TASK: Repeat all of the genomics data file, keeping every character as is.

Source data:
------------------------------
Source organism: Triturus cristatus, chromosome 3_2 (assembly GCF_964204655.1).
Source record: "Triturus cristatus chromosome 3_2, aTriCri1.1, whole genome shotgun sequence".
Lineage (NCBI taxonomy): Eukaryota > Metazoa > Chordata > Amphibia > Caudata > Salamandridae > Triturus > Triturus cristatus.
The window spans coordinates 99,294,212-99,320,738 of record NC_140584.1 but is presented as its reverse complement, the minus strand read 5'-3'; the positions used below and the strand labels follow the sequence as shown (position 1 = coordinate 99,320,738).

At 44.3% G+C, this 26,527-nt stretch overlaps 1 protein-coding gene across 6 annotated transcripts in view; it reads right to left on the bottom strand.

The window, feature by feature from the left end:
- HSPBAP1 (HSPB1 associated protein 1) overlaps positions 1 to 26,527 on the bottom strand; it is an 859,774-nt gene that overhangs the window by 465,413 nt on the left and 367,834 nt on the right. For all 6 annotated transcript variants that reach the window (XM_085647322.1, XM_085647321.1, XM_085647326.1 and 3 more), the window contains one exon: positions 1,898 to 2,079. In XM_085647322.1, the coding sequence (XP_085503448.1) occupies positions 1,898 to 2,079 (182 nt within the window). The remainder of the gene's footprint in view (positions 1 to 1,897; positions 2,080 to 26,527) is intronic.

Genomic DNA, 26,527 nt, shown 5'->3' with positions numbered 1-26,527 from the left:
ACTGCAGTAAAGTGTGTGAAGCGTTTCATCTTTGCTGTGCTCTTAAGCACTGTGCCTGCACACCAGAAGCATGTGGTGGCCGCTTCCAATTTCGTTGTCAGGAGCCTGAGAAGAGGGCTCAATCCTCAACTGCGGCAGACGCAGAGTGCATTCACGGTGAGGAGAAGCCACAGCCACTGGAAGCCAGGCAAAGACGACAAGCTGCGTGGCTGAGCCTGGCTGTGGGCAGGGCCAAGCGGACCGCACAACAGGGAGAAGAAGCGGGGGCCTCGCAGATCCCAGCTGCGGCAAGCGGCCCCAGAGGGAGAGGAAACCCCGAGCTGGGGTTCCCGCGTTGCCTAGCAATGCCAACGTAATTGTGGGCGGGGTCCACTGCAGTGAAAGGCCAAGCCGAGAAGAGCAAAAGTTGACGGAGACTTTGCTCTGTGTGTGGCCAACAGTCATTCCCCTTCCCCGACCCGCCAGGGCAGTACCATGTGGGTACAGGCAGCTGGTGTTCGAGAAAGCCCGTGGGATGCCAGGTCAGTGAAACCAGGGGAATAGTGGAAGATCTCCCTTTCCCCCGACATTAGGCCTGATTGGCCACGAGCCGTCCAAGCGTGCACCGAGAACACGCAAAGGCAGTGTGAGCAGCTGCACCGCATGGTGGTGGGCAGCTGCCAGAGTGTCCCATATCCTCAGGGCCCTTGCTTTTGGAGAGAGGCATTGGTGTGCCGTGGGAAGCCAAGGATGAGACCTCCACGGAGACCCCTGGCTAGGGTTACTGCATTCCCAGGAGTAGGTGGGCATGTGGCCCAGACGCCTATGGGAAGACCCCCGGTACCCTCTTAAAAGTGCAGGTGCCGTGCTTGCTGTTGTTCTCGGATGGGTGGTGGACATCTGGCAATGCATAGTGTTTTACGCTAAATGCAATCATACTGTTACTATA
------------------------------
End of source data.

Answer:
Source organism: Triturus cristatus, chromosome 3_2 (assembly GCF_964204655.1).
Source record: "Triturus cristatus chromosome 3_2, aTriCri1.1, whole genome shotgun sequence".
Lineage (NCBI taxonomy): Eukaryota > Metazoa > Chordata > Amphibia > Caudata > Salamandridae > Triturus > Triturus cristatus.
The window spans coordinates 99,294,212-99,320,738 of record NC_140584.1 but is presented as its reverse complement, the minus strand read 5'-3'; the positions used below and the strand labels follow the sequence as shown (position 1 = coordinate 99,320,738).

At 44.3% G+C, this 26,527-nt stretch overlaps 1 protein-coding gene across 6 annotated transcripts in view; it reads right to left on the bottom strand.

The window, feature by feature from the left end:
- HSPBAP1 (HSPB1 associated protein 1) overlaps positions 1 to 26,527 on the bottom strand; it is an 859,774-nt gene that overhangs the window by 465,413 nt on the left and 367,834 nt on the right. For all 6 annotated transcript variants that reach the window (XM_085647322.1, XM_085647321.1, XM_085647326.1 and 3 more), the window contains one exon: positions 1,898 to 2,079. In XM_085647322.1, the coding sequence (XP_085503448.1) occupies positions 1,898 to 2,079 (182 nt within the window). The remainder of the gene's footprint in view (positions 1 to 1,897; positions 2,080 to 26,527) is intronic.

Genomic DNA, 26,527 nt, shown 5'->3' with positions numbered 1-26,527 from the left:
ACTGCAGTAAAGTGTGTGAAGCGTTTCATCTTTGCTGTGCTCTTAAGCACTGTGCCTGCACACCAGAAGCATGTGGTGGCCGCTTCCAATTTCGTTGTCAGGAGCCTGAGAAGAGGGCTCAATCCTCAACTGCGGCAGACGCAGAGTGCATTCACGGTGAGGAGAAGCCACAGCCACTGGAAGCCAGGCAAAGACGACAAGCTGCGTGGCTGAGCCTGGCTGTGGGCAGGGCCAAGCGGACCGCACAACAGGGAGAAGAAGCGGGGGCCTCGCAGATCCCAGCTGCGGCAAGCGGCCCCAGAGGGAGAGGAAACCCCGAGCTGGGGTTCCCGCGTTGCCTAGCAATGCCAACGTAATTGTGGGCGGGGTCCACTGCAGTGAAAGGCCAAGCCGAGAAGAGCAAAAGTTGACGGAGACTTTGCTCTGTGTGTGGCCAACAGTCATTCCCCTTCCCCGACCCGCCAGGGCAGTACCATGTGGGTACAGGCAGCTGGTGTTCGAGAAAGCCCGTGGGATGCCAGGTCAGTGAAACCAGGGGAATAGTGGAAGATCTCCCTTTCCCCCGACATTAGGCCTGATTGGCCACGAGCCGTCCAAGCGTGCACCGAGAACACGCAAAGGCAGTGTGAGCAGCTGCACCGCATGGTGGTGGGCAGCTGCCAGAGTGTCCCATATCCTCAGGGCCCTTGCTTTTGGAGAGAGGCATTGGTGTGCCGTGGGAAGCCAAGGATGAGACCTCCACGGAGACCCCTGGCTAGGGTTACTGCATTCCCAGGAGTAGGTGGGCATGTGGCCCAGACGCCTATGGGAAGACCCCCGGTACCCTCTTAAAAGTGCAGGTGCCGTGCTTGCTGTTGTTCTCGGATGGGTGGTGGACATCTGGCAATGCATAGTGTTTTACGCTAAATGCAATCATACTGTTACTATA